Reuben Paterson: Paterson's Flow - Art Collector

Issue 56, April - June 2011

New Zealand’s Reuben Paterson will exhibit in Melbourne for the first time this quarter. His new work takes as its starting point ideas put forward by a Hungarian theorist about engagement and happiness. John Hurrell enters the flow.

Auckland-based Reuben Paterson is well known in Aotearoa for his sophisticated blending of glitter and paint to render – among other things – Pacific kitsch, Maori kowhaiwhai pattern, 1960s op art images (alluding to his Ngati Rangitihi/Ngai Tuhoe genealogy), fabric design and watchful feral wildlife. He has also made comparatively uncontrolled paintings and videos, throwing handfuls of dry materials onto varnished supports to test the expressive limits of chaos. His work stands for a particularly gleeful sensuality found in twinkling materials that come from a sensibility popularised in the 1960s by Andy Warhol and Lucas Samaras.

Shortly Paterson will be presenting Flow, a set of glitter paintings, in Melbourne. It will be one long wall of two-by-two metre canvases of fabric patterns and starteld animals, along with other smaller one-by-one metre works resplendent with various other floral patterns. He has used such subject matter before but this time there will be an added quality. The forms will be distorted and buckled, as if looking at a mural painted on the bottom of a pool.

One obvious reason is to give visitors a jolt just like the animals themselves seem to be experiencing. Nothing disturbs more than deformed living bodies we expect to be noble or conventionally proportioned. Despite this, a new sort of beauty – as in distorting fairground mirrors – will emerge.

Another reason is in order to subvert the stability of surface and deny any illusionistic potential, or implied underpinning physical substance. By taking the swelling or contracting volumes of 1960s op artists like Victor Vasarely or Bridget Riley and fusing them with glitter-coated chintz patterns and terrified animals. Paterson is creating a lateral dynamic to link up the works, a horizontal vector that is another version of the vertical energies he used in his recent towering kaleidoscopic paintings, some of which are eight metres square.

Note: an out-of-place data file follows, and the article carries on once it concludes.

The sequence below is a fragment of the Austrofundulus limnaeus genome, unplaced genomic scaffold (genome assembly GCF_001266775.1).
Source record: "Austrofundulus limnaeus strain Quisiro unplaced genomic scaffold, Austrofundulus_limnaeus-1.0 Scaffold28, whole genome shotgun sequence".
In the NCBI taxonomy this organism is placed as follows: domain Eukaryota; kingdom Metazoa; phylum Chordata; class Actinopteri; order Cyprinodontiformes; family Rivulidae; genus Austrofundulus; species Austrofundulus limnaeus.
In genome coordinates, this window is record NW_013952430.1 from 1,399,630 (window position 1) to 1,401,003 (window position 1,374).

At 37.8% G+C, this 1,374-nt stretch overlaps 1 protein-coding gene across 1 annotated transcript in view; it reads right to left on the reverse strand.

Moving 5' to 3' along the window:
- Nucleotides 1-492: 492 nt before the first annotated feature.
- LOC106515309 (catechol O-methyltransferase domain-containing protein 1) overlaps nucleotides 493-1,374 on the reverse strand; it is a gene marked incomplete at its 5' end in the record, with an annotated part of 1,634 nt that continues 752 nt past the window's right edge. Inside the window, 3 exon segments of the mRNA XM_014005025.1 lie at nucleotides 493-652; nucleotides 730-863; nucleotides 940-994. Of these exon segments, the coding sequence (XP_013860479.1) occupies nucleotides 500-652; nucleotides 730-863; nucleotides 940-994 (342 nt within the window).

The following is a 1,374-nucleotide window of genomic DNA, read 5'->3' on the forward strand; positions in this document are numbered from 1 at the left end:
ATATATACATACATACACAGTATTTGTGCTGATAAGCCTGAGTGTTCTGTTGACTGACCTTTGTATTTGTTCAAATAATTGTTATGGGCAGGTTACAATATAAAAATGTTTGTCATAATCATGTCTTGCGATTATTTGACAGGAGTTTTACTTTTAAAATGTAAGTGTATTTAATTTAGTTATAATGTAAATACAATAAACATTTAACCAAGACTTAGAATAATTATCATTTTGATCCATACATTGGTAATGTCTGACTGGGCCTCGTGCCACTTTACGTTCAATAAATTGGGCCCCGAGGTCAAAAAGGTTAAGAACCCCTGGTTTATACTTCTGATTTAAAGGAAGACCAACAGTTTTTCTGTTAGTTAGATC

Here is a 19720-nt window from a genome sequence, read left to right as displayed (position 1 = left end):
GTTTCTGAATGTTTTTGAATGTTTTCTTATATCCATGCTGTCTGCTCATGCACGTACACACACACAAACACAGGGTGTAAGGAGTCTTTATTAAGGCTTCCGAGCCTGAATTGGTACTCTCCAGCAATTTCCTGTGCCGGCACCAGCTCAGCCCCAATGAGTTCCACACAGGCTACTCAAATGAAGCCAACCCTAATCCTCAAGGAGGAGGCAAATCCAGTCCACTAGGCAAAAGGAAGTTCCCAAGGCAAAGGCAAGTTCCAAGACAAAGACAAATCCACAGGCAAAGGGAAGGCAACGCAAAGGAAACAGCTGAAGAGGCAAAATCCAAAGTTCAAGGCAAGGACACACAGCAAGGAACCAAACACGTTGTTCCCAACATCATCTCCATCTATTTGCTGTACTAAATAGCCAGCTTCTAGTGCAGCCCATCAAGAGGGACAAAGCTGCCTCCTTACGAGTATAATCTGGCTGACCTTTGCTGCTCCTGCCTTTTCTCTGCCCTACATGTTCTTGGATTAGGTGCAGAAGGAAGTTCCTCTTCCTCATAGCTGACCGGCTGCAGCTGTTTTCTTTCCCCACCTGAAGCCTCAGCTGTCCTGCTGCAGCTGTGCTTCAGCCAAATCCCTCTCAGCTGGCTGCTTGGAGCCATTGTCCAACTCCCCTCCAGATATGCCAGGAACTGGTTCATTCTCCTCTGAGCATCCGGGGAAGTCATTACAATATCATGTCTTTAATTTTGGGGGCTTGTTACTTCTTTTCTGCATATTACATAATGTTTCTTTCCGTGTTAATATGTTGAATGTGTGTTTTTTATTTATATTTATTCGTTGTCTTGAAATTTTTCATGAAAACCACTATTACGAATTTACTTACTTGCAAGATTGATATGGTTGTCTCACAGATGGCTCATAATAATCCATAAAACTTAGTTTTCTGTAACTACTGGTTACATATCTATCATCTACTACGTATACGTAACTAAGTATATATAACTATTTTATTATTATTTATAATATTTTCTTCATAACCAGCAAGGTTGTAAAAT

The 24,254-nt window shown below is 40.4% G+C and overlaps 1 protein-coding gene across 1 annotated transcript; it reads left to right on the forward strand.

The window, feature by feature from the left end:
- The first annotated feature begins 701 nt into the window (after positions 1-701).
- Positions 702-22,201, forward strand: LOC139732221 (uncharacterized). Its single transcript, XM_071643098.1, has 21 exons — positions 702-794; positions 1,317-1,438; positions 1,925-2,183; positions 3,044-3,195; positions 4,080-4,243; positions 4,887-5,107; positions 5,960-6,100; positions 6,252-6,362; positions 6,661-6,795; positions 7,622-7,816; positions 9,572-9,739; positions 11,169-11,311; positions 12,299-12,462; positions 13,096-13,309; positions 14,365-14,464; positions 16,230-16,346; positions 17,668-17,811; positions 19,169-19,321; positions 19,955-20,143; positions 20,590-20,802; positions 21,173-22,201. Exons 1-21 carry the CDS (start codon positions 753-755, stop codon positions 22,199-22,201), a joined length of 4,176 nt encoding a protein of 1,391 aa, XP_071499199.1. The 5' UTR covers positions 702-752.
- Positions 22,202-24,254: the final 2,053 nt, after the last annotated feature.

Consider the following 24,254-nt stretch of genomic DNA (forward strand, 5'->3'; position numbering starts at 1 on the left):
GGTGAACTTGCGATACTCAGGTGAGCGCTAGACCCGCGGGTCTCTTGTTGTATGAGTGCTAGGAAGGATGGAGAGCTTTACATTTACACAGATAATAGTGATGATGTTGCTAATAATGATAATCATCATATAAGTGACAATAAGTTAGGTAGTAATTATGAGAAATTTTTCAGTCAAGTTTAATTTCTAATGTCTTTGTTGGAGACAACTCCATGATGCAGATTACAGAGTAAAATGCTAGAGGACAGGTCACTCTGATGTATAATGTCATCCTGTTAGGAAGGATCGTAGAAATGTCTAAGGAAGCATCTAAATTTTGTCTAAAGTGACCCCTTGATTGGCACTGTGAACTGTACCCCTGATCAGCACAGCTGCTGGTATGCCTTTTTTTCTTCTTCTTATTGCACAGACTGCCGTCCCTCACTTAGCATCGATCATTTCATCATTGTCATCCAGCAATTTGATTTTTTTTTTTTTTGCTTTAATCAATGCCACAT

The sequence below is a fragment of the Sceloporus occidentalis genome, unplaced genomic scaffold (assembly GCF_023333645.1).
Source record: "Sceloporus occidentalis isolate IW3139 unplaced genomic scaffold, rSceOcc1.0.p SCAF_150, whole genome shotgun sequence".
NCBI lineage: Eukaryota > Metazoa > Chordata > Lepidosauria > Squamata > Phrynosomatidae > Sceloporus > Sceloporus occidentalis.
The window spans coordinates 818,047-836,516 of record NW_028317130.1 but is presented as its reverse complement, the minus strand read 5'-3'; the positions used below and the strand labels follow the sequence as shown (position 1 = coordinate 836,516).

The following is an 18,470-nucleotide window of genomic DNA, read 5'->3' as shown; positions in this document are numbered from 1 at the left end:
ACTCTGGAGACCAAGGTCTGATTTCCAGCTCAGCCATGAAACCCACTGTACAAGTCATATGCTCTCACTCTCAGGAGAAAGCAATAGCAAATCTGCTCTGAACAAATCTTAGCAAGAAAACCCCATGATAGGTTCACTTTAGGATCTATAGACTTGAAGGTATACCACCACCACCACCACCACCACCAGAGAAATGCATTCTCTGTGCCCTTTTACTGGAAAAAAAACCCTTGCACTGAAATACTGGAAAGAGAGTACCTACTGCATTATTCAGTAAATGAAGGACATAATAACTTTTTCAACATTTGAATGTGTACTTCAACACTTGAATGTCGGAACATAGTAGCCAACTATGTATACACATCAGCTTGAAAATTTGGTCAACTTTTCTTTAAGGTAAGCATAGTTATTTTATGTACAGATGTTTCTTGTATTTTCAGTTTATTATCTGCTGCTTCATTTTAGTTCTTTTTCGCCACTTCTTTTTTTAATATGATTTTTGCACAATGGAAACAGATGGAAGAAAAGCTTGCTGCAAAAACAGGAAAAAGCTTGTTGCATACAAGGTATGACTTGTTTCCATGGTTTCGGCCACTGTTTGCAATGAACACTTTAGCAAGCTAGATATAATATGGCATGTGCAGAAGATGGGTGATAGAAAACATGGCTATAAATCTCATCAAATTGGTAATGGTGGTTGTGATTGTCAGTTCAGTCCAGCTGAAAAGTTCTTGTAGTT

With the new work, instead of having a symmetrical compositional core located halfway up the wall, the images will have a tangential movement that optically ripples from canvas to canvas – even if they are spaced apart.

Apart from the experiential dynamic there is a metaphor here, one that Paterson is intrigued by – as found in the flow theory of Hungarian psychology theorist Mihály Csíkszentmihályi. His ideas examine creativity’s relationship to happiness – a state he calls “optimal experience”. These can be applied to activities that create an intense mental immersion and focus on process for its own sake. In his books and lectures Czíkszentmihályi sees the flow state as likely to be realised by certain personalities with a high degree of curiosity, persistence and interest in intrinsic properties. They have a clear set of goals, are aware of the challenges involved and their own capabilities and know immediately if things are going well and how to adjust. They also enjoy higher than average challenges, being stimulated by high-energy opportunities.

With Paterson’s decorative warped blooms contrasting with his alarmed animals we see competing potentialities within Csíkszentmiláyi’s schematic plan – the desired state of flow is flanked by relaxation and control, anxiety and arousal. In this diagram, the individual can advance to this state of flow from apathy, a negative state bordered by worry and boredom. Such an interest in psychological movement can be seen in Paterson’s earlier project of 2007 where he was making fastidiously designed patterns – each element carefully positioned – and also simultaneously chance-based images in the form of thrown paint, glitter and streamers. Even glitter itself, as a material which dramatically varies its chromatic qualities in response to light direction, can be a symbolic example of an oscillation between binary poles.

Paterson’s Flow paintings in this context will therefore seem to comment on their own production, the excitement of their own creation, of being at one with it. The writhing paisley patterns and swirling petals, besides moving laterally, will generate their own pulsing roller-coaster ride, coordinating with the other walls of animals bucking and kicking in fright. The works link up as if sections of a rim on a cylinder towering upwards, part of a spiralling wobbly frieze; a vortex caught centripetally like a stream spinning inside a drum. Here the artist experiences the thrill of true absorption, creation sustaining itself by its own revitalising momentum.•

Reuben Paterson’s first exhibition in Melbourne will be held at Nellie Castan Gallery from 14 April to 7 May 2011.

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